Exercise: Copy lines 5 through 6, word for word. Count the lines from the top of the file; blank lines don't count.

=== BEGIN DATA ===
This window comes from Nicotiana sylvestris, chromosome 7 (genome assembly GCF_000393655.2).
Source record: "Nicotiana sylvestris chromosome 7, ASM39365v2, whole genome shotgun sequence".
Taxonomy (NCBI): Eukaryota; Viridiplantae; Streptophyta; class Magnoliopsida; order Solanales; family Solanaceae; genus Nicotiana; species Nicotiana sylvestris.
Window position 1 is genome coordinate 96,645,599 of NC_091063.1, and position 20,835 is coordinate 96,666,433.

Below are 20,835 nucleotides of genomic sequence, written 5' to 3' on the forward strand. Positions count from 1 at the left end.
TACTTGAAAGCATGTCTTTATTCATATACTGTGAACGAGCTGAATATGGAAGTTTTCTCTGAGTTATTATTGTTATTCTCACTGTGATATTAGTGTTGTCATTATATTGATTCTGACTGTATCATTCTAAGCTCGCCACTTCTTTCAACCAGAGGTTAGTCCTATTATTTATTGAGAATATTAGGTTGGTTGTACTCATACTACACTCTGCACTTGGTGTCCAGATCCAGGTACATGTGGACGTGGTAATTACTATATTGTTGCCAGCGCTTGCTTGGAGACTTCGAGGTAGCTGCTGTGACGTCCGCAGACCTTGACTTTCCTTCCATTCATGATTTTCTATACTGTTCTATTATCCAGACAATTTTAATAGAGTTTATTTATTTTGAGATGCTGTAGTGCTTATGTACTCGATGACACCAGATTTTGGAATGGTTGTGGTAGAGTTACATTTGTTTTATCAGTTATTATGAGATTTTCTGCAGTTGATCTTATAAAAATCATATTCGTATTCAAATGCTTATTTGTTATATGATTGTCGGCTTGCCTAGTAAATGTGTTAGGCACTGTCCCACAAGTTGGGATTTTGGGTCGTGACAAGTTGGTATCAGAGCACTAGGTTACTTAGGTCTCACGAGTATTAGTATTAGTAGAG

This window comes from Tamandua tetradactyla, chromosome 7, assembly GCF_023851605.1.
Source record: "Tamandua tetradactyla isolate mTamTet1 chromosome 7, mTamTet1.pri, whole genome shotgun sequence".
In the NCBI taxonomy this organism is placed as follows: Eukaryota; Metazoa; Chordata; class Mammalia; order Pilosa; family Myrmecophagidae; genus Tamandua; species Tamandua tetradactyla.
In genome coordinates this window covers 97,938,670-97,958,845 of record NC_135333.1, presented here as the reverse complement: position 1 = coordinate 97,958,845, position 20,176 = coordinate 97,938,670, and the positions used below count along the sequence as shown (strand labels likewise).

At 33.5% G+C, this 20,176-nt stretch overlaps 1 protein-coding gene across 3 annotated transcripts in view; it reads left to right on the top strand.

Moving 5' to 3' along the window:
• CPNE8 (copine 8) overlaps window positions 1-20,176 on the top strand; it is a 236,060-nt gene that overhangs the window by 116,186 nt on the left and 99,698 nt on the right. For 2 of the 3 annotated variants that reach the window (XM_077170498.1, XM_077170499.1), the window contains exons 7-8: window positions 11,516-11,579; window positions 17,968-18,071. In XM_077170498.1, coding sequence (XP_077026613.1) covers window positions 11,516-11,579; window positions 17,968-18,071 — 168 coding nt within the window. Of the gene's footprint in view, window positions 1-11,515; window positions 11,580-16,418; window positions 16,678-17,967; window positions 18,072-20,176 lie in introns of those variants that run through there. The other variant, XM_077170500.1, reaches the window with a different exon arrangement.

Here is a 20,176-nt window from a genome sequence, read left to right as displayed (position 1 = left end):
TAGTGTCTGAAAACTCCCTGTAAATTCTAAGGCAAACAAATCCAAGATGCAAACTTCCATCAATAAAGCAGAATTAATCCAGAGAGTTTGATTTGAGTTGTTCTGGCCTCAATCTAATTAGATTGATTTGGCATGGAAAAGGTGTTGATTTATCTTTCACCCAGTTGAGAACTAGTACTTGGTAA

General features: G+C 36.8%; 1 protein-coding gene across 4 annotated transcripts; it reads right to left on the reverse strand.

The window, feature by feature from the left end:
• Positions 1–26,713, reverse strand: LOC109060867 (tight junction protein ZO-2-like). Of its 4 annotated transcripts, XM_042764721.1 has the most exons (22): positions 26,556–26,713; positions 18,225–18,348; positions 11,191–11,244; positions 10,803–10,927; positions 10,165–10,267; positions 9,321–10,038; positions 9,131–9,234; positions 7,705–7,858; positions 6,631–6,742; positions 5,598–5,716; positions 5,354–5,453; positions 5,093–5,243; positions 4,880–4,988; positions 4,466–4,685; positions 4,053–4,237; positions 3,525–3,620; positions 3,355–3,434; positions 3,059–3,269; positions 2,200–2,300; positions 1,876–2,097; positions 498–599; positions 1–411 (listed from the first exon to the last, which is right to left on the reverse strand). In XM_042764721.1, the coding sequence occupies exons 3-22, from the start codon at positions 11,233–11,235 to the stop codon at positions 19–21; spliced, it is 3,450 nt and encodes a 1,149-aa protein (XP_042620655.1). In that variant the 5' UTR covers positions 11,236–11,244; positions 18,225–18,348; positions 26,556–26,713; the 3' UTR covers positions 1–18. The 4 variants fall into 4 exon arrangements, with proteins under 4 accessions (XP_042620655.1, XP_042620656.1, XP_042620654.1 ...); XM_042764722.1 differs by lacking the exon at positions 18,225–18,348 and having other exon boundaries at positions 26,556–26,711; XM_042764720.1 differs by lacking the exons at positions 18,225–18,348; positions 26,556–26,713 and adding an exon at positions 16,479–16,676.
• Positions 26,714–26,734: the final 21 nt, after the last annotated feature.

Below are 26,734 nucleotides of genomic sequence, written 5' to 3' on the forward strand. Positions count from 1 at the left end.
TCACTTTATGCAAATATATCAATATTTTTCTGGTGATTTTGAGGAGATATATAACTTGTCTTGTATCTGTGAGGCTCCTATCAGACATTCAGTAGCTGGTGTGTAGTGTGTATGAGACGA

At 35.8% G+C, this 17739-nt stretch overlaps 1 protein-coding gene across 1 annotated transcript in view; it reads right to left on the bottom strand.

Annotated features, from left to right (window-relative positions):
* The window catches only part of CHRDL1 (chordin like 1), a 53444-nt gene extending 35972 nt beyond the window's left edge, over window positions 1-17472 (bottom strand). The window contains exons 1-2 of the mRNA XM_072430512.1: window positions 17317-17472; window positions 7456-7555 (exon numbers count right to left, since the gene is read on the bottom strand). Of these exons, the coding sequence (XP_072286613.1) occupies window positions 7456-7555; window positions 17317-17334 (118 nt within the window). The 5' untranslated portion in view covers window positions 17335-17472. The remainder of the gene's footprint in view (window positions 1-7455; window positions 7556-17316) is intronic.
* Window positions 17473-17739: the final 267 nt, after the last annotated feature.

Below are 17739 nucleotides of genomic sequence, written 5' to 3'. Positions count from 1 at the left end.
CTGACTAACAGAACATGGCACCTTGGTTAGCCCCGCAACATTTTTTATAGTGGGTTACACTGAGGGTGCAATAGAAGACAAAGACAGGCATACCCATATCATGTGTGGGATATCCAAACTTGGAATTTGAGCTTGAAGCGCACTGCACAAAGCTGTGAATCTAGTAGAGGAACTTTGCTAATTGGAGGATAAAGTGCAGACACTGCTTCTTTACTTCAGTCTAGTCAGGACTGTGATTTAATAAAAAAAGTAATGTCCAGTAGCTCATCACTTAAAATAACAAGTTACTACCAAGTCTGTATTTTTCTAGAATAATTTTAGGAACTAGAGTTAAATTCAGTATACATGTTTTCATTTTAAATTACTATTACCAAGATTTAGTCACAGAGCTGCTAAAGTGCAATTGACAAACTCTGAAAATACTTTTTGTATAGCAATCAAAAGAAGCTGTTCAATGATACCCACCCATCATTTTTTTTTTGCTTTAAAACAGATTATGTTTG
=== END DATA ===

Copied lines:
Below are 20,835 nucleotides of genomic sequence, written 5' to 3' on the forward strand. Positions count from 1 at the left end.
TACTTGAAAGCATGTCTTTATTCATATACTGTGAACGAGCTGAATATGGAAGTTTTCTCTGAGTTATTATTGTTATTCTCACTGTGATATTAGTGTTGTCATTATATTGATTCTGACTGTATCATTCTAAGCTCGCCACTTCTTTCAACCAGAGGTTAGTCCTATTATTTATTGAGAATATTAGGTTGGTTGTACTCATACTACACTCTGCACTTGGTGTCCAGATCCAGGTACATGTGGACGTGGTAATTACTATATTGTTGCCAGCGCTTGCTTGGAGACTTCGAGGTAGCTGCTGTGACGTCCGCAGACCTTGACTTTCCTTCCATTCATGATTTTCTATACTGTTCTATTATCCAGACAATTTTAATAGAGTTTATTTATTTTGAGATGCTGTAGTGCTTATGTACTCGATGACACCAGATTTTGGAATGGTTGTGGTAGAGTTACATTTGTTTTATCAGTTATTATGAGATTTTCTGCAGTTGATCTTATAAAAATCATATTCGTATTCAAATGCTTATTTGTTATATGATTGTCGGCTTGCCTAGTAAATGTGTTAGGCACTGTCCCACAAGTTGGGATTTTGGGTCGTGACAAGTTGGTATCAGAGCACTAGGTTACTTAGGTCTCACGAGTATTAGTATTAGTAGAG